Large-scale acquisitions often come with disclaimers seeking to exclude liability under the Australian Consumer Law (ACL) for misleading and deceptive representations. Are they worth the paper they are written on? Perhaps not, according to the Victorian Court of Appeal in Viterra Malt Pty Ltd v Cargill Australia Limited  VSCA 157.
The judgment has cast doubt on the effectiveness of relying on disclaimers to avoid liability for engaging in misleading or deceptive conduct during an acquisition. Clauses considered ineffective, on the particular facts raised in the judgment, include:
- no representation clauses, which purport to state that no responsibility is accepted as to the accuracy and completeness of information provided;
- no reliance clauses, which purport to state that a party agrees to not rely, and/or has not relied, upon any representations, but rely on their own investigations; and
- exclusion clauses, which purport to exclude, release or limit parties' liability.
Cargill acquires a business from Viterra
Cargill Australia Ltd bought the entire share capital of Joe White Maltings Pty Ltd from Viterra Malt Pty Ltd. During the sale process, which included an indicative and a final bid, Viterra provided information about Joe White's business to Cargill, and Cargill used that information in formulating its successful bids.
Cargill alleged that Viterra made a series of misrepresentations and did not disclose certain practices of Joe White that included Joe White routinely, and without informing customers, supplying malt that did not comply with customers’ contractual requirements and specifications. If it had been aware of these practices, Cargill said it would not have acquired Joe White.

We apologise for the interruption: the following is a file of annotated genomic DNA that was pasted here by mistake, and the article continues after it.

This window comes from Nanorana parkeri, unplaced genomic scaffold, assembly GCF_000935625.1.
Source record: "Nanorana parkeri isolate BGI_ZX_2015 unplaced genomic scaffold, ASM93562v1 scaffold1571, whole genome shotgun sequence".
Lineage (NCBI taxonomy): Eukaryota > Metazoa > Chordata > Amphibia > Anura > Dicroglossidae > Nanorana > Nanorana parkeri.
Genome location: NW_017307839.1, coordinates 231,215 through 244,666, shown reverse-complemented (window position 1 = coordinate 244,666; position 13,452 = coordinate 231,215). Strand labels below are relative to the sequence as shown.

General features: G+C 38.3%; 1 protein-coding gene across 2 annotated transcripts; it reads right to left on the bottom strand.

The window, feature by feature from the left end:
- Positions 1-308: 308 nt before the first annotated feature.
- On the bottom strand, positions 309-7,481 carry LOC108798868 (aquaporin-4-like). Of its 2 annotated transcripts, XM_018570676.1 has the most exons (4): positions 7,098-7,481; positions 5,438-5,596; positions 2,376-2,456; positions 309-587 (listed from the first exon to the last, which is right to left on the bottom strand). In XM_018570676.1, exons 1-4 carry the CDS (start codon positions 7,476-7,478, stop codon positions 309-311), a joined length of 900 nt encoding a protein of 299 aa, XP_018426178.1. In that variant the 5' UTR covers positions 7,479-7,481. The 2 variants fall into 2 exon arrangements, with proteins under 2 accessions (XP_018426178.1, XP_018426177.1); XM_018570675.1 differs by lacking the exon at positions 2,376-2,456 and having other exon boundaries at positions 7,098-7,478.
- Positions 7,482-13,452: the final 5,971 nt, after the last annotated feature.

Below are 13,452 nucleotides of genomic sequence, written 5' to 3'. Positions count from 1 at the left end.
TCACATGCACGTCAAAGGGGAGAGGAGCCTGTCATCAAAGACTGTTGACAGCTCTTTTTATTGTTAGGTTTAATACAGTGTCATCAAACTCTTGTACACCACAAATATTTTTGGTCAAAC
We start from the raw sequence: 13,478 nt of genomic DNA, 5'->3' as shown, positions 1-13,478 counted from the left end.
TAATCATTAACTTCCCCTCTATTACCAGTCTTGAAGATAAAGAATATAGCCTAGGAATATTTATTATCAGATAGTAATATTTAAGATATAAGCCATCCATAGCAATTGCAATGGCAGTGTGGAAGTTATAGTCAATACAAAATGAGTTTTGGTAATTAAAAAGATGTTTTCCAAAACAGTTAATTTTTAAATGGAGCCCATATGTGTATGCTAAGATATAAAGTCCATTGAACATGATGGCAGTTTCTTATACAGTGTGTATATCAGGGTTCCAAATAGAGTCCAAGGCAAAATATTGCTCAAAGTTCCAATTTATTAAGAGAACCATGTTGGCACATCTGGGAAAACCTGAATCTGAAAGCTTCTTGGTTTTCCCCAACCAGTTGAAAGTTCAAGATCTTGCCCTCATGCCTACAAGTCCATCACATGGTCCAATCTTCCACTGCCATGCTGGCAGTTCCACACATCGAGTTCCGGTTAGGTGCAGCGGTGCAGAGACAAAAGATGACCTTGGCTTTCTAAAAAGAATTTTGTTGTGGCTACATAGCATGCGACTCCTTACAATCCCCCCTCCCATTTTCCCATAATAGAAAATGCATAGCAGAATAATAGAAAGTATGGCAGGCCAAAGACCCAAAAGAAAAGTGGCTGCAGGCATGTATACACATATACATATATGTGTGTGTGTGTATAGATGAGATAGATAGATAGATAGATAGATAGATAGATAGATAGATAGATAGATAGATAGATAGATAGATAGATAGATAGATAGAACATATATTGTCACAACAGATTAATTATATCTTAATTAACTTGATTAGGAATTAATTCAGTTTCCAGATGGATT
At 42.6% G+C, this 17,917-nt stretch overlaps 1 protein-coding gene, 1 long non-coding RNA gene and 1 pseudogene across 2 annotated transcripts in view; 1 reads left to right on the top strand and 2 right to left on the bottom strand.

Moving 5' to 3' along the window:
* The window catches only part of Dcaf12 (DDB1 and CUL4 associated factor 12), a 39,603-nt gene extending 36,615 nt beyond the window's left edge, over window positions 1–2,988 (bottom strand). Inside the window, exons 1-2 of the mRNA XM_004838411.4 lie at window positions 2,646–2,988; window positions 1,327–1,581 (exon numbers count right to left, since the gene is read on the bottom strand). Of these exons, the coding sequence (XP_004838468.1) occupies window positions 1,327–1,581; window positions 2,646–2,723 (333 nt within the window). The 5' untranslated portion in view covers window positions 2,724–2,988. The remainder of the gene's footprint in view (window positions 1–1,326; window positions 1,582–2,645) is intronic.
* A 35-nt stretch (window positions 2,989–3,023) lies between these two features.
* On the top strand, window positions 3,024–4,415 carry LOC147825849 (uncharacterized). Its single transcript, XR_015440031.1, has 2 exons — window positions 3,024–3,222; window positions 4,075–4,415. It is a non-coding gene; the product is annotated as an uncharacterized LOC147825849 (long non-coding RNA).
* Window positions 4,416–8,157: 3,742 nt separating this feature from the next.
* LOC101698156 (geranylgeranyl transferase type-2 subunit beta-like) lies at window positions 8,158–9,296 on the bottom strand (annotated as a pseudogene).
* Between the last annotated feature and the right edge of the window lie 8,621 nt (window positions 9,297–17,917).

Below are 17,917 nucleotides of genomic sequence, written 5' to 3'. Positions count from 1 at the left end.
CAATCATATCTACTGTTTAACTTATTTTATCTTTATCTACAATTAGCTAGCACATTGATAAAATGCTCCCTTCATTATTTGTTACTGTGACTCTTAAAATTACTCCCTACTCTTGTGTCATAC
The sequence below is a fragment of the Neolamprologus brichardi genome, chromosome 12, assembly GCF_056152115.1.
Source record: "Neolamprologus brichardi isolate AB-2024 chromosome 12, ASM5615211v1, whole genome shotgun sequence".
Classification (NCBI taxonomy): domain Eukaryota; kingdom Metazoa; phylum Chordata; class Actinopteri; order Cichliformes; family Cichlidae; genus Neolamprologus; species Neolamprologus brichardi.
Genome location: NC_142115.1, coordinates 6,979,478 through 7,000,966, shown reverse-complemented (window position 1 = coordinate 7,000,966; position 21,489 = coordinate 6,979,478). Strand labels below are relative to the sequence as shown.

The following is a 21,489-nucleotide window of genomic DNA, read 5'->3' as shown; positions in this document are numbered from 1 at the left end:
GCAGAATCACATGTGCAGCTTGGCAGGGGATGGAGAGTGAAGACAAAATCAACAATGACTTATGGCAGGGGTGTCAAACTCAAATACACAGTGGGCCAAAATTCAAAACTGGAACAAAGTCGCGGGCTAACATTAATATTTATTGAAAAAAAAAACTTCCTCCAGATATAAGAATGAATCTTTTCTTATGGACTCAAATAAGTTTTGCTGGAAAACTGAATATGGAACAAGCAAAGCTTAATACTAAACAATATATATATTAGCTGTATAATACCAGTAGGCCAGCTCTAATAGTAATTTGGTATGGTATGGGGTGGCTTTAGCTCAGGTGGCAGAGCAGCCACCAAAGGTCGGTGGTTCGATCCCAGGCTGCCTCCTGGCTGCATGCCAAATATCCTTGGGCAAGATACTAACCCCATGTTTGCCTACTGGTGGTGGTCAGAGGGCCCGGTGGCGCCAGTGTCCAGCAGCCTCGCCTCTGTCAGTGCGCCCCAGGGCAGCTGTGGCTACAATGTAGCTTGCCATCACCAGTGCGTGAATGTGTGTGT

Both the trial judge and Court of Appeal concluded in Cargill's favour on these points. Viterra pointed to the disclaimers it has included with the information provided to Cargill, which said:
- no representations were made by Viterra, and no responsibility was accepted as to the accuracy and completeness of information provided ("no representation clauses");
- Cargill agreed to not rely, and/or had not relied, upon any representations, but would rely on their own investigations ("no reliance clauses"); and
- Viterra's liability to Cargill was excluded, released or limited ("exclusion clauses").
The law on disclaimers for misleading or deceptive conduct and fraud generally
The Court's comprehensive analysis on the effect of disclaimers as they relate to misleading or deceptive conduct and fraud concluded:
- Contractual provisions cannot absolve a party from liability for the party's own fraud (whether the provision is contained in a contract induced by fraud, or in a separate contract not induced by fraud);
- Contractual provisions might be effective to absolve a party from liability for the fraud of that party's agent, but general words would not suffice. The exclusions of liability for an agent's fraud would have to be clear and unmistakable (such as to alert the contracting party of the extraordinary nature of the clause);